Acupuncture & TCM Articles
Neil R. Gumenick is the founder and Director of The Institute of Classical Five-Element Acupuncture. Neil is a Worsley certified advanced teacher of Classical Five-Element Acupuncture and a practitioner with over 27 years of private practice experience. Neil holds three degrees from the College of Traditional Acupuncture (U.K.), and he participated for 10 years in the Master Apprentice Programô, led by Profs. J.R. & J.B. Worsley. Neil has taught at the USC and UCLA Schools of Medicine, the Worsley Institute of Classical Acupuncture, the Traditional Acupuncture Foundation, California Acupuncture College, Santa Barbara College of Oriental Medicine, and Pacific College of Oriental Medicine. He has been a Professor at Emperor's College of Traditional Oriental Medicine and SAMRA University of Oriental Medicine. Neil is co-author of The Art of Practice Management for Acupuncture Health Care Practices
The Initial Consultation: Getting to the Heart of the Matter, Part 3
By Neil Gumenick, MAc (UK), LAc, Dipl. Ac
In the two previous articles in this series, I stressed the importance of sensing the energy behind the words - how they are said, including the sound of the voice, expression on the face, body language, breathing and much more.
The "how" of a patient's expression is far more revealing than the "what." The "what" gives us information, but does not tell us "who" the unique individual patient is, and what they need in order to recover balance and harmony.
Although many patients will present physical symptoms as their main complaint(s), there are invariably concomitant mental, emotional and spiritual imbalances that must be addressed if we truly are to heal the whole person. In 28 years of practice, I have yet to see a patient who was only physically sick or imbalanced. Trauma on one level affects all.
In parts 1 and 2 of this series, I discussed how specific areas of inquiry can open up a wealth of information from which we can determine the patient's primary elemental imbalance (called the causative factor), as well as the level of the disease (physical, mental or spiritual) and what points are needed to provide for the patient's needs at all levels.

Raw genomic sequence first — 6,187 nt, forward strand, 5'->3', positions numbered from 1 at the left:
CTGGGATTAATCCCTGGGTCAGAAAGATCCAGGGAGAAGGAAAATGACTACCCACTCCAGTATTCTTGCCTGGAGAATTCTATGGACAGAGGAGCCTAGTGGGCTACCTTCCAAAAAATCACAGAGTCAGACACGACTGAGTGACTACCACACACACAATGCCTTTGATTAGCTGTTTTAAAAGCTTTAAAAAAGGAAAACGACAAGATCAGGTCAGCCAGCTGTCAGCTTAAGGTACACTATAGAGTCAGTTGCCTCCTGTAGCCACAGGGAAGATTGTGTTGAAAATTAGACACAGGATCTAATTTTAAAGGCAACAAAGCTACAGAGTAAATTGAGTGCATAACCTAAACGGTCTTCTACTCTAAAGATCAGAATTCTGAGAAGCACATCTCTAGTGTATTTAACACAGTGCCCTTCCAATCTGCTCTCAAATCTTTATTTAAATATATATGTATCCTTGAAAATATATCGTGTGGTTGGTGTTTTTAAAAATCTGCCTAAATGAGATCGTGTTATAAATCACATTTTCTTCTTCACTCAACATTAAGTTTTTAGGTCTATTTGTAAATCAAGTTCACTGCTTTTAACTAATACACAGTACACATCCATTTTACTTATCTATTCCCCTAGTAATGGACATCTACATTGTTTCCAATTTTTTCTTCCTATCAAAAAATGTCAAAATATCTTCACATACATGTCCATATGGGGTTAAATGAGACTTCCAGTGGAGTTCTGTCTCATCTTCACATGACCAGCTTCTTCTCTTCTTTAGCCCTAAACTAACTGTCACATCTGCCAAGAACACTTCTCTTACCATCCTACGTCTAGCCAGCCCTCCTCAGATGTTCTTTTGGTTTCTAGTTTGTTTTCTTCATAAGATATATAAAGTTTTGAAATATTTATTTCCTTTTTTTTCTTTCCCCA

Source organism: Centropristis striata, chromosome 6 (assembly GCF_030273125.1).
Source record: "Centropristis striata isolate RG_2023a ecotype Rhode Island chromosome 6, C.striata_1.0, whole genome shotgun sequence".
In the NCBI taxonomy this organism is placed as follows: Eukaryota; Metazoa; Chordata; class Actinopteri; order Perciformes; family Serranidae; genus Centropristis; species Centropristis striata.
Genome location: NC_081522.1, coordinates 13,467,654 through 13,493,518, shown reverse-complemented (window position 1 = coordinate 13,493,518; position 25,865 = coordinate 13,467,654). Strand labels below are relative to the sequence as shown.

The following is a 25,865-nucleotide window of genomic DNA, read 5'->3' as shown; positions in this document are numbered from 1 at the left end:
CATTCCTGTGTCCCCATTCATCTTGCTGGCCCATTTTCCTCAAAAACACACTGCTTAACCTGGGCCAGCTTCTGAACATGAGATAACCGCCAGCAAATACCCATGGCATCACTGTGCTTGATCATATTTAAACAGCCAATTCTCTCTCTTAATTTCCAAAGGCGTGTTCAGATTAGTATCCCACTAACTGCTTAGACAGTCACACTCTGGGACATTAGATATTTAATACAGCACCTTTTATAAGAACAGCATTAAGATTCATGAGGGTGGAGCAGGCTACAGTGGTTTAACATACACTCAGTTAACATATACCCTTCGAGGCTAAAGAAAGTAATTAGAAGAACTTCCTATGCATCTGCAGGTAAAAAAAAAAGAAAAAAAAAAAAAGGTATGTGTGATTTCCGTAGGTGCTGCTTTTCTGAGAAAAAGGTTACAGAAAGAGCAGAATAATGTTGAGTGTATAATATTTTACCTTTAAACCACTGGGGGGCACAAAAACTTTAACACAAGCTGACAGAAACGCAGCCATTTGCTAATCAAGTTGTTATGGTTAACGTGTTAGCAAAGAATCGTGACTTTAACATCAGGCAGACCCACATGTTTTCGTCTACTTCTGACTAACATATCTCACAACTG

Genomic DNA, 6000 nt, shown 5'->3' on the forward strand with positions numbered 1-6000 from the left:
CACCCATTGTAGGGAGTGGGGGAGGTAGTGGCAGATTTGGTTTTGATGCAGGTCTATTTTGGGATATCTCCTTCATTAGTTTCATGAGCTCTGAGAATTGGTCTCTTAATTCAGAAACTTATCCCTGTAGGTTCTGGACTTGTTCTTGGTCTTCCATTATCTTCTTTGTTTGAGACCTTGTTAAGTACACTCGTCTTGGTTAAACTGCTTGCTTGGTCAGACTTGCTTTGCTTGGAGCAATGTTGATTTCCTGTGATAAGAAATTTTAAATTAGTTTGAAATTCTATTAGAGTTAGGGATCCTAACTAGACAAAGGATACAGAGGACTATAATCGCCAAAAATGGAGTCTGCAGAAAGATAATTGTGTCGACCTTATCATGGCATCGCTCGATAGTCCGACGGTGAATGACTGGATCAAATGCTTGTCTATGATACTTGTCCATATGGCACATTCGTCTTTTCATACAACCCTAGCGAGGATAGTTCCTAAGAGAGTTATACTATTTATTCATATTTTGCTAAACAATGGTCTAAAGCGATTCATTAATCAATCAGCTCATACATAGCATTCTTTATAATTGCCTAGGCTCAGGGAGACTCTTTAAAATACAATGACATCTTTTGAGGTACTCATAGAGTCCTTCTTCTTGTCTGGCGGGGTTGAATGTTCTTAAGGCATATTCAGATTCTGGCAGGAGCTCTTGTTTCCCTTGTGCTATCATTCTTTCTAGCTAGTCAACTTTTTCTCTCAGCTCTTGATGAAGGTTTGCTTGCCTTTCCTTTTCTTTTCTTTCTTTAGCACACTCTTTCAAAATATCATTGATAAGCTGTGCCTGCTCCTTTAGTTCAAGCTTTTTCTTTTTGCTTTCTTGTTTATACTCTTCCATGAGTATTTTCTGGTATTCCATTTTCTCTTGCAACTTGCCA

In this article, I will discuss the arrangement of the treatment room and its importance in creating the environment in which trust and rapport can most optimally be achieved, as well assisting us in our diagnosis. I also will discuss the inquiry about the patient's age. I gratefully acknowledge my teacher of nearly 25 years, the late Professor J.R. Worsley, for passing his knowledge and insights to me.
The Treatment Room Environment
After meeting and forming a first impression about you, the patient will next form impressions about the physical surroundings where the examination and treatment will take place. It is of primary importance that the treatment room be spotlessly clean and professional looking. This does not mean stark, cold or impersonal. The treatment room can be, in fact, quite cozy, colorful and inviting, but unquestionably professional. This translates into patient confidence.
If you treat from a residence, have your treatment room clearly apart and separate (or at least partitioned) from a bedroom, living room, den or other living space used for any other purpose. Invest in your treatment room. It will be an excellent use of even limited resources, as it says to patients, "Professionally, this is who I am."
The Seating Arrangement
Two equal chairs, one for you, one for the patient, set close to each other and slightly angled toward each other with no desk or barrier in between, is optimal. This creates an atmosphere of equality, placing neither you nor the patient in a superior or inferior position. Do recognize that, in the initial examination, you are establishing a relationship between two people who, in most instances, have not met before and do not know each other. Gaining the patient's trust and making them as comfortable as possible are crucial elements in creating the rapport needed for the patient to open themselves to you and let you see through to the "heart of the matter."
For some patients, chairs directly facing each other may seem too confrontational, forcing direct eye contact, which they may not be willing or ready to make. With the chairs close, but slightly angled toward each other, the patient may elect to move their chair to face you directly, or move their chair closer, farther away, adjust its angle or leave it as is. Any of these patient choices can be diagnostically significant. Why would a patient, for example, choose to move farther away or turn their chair to minimize eye contact? Is it shame, embarrassment, shyness, fear, weakness, isolation? Alternatively, if a patient opts for direct face-to-face contact, we also must note this. In some cases, it may be a sign of openness. In others, it may be a challenge or an indication of hostility.
While any single expression of behavior might not be diagnostically conclusive on its own, patterns will reveal themselves when woven together with the patient's expression over the course of a complete history and examination. In Classical Five-Element Acupuncture, repeated inappropriate expressions of emotion and sound of voice are keys to perceiving the elemental causative factor. For those who practice other styles, paying attention to these subtle (and sometimes extremely obvious) behaviors and expressions still is critically important. By these expressions, the patient is telling you who they are, what they need, and how you have to be in order to be at one with them.